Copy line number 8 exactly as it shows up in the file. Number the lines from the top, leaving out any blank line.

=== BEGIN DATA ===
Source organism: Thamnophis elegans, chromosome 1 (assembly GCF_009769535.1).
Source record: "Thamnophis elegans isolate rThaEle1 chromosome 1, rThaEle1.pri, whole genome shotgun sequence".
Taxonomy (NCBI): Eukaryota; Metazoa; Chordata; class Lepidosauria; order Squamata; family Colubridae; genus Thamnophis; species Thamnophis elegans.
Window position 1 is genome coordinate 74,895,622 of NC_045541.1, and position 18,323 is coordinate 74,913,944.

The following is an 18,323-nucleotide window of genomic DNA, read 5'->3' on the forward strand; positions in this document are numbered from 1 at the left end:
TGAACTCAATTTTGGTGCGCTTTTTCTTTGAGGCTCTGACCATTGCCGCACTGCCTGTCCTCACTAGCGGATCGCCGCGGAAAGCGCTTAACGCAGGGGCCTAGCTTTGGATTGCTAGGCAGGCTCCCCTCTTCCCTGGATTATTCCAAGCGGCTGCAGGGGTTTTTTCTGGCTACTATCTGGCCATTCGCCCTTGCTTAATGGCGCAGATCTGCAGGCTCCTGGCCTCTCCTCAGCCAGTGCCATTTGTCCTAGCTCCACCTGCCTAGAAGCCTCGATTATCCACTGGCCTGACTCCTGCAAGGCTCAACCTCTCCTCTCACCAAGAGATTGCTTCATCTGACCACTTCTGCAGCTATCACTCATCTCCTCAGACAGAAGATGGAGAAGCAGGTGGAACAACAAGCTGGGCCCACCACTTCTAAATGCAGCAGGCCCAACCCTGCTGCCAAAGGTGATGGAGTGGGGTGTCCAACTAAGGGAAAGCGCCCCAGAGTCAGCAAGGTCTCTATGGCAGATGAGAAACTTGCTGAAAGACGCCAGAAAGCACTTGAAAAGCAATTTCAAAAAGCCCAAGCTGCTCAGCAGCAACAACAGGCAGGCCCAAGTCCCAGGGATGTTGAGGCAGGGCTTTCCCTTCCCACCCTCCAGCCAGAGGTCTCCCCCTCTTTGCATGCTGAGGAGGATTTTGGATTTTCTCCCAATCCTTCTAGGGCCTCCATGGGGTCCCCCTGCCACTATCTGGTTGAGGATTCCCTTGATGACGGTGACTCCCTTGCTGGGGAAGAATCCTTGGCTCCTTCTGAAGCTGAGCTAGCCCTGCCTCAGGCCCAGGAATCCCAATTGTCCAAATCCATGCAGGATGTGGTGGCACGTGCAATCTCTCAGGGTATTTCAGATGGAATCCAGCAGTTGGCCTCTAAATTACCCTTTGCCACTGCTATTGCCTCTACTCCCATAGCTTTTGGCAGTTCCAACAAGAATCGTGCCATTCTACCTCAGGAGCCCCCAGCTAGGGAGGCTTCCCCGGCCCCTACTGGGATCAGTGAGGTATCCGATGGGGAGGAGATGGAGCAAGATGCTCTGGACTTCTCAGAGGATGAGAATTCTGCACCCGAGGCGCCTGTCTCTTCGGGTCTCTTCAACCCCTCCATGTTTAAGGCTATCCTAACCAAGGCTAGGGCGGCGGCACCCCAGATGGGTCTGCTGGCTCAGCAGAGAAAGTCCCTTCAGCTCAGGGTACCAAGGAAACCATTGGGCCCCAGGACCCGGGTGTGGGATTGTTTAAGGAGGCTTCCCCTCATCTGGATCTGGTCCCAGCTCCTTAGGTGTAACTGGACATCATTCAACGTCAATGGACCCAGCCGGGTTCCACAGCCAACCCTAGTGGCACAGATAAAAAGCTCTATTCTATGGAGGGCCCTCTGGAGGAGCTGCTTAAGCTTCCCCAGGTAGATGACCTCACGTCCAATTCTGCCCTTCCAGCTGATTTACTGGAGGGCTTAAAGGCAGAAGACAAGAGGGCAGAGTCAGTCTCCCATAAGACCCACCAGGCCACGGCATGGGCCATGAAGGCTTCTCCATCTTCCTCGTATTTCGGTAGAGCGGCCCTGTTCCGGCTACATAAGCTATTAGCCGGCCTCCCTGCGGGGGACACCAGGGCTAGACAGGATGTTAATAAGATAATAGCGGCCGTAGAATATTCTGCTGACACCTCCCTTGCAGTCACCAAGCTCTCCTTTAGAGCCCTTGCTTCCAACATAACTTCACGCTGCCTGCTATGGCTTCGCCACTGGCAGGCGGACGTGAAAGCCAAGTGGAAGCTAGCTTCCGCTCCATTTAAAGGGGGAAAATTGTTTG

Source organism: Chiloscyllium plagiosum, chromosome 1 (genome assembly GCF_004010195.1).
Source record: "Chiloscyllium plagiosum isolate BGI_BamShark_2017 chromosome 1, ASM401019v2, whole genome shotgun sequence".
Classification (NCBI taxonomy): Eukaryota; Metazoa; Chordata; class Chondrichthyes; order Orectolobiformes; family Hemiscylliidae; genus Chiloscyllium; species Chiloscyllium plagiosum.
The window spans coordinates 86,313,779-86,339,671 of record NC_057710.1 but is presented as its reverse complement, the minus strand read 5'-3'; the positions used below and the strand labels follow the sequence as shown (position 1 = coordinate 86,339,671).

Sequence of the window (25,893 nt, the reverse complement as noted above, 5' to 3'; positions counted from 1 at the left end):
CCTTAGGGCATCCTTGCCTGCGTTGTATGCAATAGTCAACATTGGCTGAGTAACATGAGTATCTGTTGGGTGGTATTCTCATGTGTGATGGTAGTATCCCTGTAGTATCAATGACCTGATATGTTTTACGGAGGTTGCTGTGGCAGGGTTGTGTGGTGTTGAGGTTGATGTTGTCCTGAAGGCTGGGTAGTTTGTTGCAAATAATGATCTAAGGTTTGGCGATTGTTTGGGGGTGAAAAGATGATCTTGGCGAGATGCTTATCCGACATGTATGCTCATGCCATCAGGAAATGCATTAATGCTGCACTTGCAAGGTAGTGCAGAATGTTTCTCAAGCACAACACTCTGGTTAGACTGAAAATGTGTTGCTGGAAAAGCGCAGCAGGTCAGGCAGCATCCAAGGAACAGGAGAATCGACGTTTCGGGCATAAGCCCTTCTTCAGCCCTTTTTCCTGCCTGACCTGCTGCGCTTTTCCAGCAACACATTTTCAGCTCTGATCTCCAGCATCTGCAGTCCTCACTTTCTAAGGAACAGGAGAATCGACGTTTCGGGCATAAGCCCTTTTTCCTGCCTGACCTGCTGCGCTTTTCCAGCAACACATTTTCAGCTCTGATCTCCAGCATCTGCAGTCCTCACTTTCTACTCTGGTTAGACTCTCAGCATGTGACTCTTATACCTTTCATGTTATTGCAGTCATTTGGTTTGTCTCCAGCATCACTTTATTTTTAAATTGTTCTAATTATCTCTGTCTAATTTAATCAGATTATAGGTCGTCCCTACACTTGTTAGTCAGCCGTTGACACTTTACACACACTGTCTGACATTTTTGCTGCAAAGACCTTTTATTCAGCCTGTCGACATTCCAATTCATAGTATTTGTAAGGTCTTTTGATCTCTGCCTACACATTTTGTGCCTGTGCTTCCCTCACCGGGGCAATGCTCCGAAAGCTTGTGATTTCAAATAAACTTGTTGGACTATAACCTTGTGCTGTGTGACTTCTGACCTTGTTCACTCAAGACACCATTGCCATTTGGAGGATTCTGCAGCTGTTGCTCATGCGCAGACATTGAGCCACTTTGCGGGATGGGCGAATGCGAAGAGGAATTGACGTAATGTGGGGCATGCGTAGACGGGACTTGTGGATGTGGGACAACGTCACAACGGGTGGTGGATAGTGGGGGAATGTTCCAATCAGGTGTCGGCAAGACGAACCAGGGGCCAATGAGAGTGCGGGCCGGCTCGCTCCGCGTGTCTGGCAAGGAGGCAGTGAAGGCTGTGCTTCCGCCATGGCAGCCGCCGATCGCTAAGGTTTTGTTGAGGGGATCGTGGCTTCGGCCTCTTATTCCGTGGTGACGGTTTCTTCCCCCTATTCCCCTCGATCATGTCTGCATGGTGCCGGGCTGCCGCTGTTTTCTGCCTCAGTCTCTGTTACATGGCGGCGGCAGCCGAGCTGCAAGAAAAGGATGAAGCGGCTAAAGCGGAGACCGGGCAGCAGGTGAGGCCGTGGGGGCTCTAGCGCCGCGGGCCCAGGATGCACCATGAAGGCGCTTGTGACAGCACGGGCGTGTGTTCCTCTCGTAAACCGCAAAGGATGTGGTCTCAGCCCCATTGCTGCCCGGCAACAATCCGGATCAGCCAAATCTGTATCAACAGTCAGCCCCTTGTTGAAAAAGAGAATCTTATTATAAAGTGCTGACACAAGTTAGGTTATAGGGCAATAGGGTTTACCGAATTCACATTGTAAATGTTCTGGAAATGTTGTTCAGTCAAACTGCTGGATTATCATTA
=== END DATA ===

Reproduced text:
Source record: "Chiloscyllium plagiosum isolate BGI_BamShark_2017 chromosome 1, ASM401019v2, whole genome shotgun sequence".